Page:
PHOENIX — Gov. Jan Brewer is proposing what she said is a first-in-the-nation plan to tie state aid for education to academic performance and improvement.
That means the best-performing schools could get up to an additional $500 a year on top of the $5,244 in basic aid. And the plan also is geared in a way so that even schools rated D or F on the scale, who are ineligible for this achievement bonus, could get some extra dollars if their overall performance improves.
But schools that are low performing now and cannot do better would actually end up with less money than they have now.
Initially, that funding cut would be small — one-third of 1 percent, or about $17 a year. But when fully implemented, the cut to schools that do not qualify for either bonus would be five times as much.
The plan was immediately panned by Andrew Morrill, president of the Arizona Education Association.
“Right now that plan is more of a reshuffling of resources that are already too little,’’ he said. “Simply rearranging the structure of insufficient funds doesn’t really help anything.’’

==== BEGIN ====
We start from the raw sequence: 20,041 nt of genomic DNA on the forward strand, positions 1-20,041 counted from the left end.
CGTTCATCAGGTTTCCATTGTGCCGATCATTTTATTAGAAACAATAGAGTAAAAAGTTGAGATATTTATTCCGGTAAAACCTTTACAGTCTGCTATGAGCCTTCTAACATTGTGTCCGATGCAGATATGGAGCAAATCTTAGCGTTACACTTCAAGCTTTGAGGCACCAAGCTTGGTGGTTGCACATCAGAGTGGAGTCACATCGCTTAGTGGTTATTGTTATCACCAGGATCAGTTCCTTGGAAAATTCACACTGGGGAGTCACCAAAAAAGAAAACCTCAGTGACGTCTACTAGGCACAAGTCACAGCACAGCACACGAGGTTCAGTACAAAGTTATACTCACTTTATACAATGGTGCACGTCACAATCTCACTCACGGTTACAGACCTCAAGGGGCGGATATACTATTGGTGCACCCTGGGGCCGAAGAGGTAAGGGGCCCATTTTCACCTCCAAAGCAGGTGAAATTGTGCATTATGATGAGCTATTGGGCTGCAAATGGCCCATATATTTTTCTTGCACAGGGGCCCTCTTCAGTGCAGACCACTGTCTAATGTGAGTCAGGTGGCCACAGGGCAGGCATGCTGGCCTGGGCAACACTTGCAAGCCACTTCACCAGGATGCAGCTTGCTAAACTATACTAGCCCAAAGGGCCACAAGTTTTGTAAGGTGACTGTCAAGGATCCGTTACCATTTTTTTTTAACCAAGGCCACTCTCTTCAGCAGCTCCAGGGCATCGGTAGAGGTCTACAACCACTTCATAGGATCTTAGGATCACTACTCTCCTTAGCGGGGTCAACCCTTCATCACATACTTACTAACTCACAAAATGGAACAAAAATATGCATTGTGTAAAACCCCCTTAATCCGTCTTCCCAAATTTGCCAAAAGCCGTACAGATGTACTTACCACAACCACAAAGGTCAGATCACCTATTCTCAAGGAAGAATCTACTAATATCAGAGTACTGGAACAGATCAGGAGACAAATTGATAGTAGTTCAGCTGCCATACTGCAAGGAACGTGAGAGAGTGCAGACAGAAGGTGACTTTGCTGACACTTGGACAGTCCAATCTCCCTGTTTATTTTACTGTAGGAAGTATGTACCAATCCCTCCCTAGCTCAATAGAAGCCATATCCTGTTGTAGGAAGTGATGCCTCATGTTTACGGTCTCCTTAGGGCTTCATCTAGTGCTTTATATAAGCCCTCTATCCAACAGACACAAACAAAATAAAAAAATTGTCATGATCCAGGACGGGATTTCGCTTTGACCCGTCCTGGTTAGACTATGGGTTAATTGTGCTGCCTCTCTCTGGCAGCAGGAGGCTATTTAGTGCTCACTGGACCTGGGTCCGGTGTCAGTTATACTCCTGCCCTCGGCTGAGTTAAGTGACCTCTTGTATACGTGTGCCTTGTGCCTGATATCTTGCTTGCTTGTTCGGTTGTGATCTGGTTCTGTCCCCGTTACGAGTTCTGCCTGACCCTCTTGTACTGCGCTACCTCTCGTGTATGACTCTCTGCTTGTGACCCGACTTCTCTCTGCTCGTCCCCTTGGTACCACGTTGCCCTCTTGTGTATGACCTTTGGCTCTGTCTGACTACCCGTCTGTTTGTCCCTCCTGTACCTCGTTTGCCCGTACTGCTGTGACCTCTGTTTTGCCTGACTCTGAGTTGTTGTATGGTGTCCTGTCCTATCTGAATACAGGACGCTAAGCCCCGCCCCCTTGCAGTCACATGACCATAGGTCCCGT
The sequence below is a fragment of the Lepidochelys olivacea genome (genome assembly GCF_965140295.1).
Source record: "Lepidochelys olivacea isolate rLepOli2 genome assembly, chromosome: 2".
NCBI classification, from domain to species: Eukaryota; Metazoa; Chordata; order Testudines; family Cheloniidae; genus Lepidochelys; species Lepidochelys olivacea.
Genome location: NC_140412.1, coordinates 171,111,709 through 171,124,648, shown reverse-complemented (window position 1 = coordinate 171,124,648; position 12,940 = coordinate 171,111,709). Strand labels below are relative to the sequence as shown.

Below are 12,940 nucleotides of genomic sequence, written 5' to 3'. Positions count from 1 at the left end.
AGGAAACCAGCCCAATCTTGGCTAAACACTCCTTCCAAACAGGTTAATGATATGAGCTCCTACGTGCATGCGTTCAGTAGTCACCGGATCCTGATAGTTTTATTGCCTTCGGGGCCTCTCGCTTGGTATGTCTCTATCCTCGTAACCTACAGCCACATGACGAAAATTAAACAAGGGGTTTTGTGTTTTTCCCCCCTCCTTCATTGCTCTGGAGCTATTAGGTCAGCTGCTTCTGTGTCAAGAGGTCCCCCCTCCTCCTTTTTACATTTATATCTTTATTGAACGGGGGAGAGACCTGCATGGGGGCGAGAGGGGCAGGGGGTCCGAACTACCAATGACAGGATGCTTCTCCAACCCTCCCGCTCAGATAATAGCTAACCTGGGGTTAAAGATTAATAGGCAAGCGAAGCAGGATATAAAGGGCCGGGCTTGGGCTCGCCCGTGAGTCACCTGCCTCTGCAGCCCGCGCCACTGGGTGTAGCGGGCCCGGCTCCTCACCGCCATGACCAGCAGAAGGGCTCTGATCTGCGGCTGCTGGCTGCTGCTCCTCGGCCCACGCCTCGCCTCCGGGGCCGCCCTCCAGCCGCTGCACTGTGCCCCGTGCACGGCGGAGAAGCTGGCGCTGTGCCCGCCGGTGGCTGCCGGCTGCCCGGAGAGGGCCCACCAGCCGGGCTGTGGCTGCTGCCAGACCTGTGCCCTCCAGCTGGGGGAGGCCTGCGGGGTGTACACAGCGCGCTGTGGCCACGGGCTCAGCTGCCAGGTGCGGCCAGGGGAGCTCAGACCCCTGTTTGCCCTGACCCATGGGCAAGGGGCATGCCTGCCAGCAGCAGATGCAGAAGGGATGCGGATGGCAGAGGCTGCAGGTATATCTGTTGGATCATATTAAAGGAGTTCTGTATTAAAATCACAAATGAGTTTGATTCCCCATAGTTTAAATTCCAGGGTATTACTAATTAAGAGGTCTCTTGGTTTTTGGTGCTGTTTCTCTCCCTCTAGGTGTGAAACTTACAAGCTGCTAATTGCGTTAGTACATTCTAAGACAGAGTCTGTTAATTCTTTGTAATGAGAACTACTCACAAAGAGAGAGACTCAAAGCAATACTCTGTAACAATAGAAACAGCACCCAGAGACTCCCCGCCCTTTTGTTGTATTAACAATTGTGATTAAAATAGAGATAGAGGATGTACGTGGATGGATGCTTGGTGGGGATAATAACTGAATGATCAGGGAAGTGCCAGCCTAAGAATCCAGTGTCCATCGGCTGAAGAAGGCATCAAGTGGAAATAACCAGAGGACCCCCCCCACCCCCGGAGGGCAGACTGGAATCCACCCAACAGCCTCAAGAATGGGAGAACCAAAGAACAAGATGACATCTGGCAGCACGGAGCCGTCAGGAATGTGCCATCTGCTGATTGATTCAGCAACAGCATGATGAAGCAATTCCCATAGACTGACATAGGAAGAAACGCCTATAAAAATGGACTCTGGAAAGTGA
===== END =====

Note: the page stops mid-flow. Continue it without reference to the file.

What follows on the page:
More to the point, Morrill said it is built backwards, mistaking cause for effect.
“Under that scheme, if you improve the effect is you get more money,’’ he said.
“That doesn’t mean that having a performance-based funding system is somehow going to make districts magically work harder when they’re working as hard as they can or do something they’re not already doing,’’ Morrill continued.
“That’s necessarily the way we see it,’’ said gubernatorial press aide Matthew Benson. “This is just one more way to encourage improvement and innovation in the schools,’’ he said.
Morrill said none of that means anything without basic funding.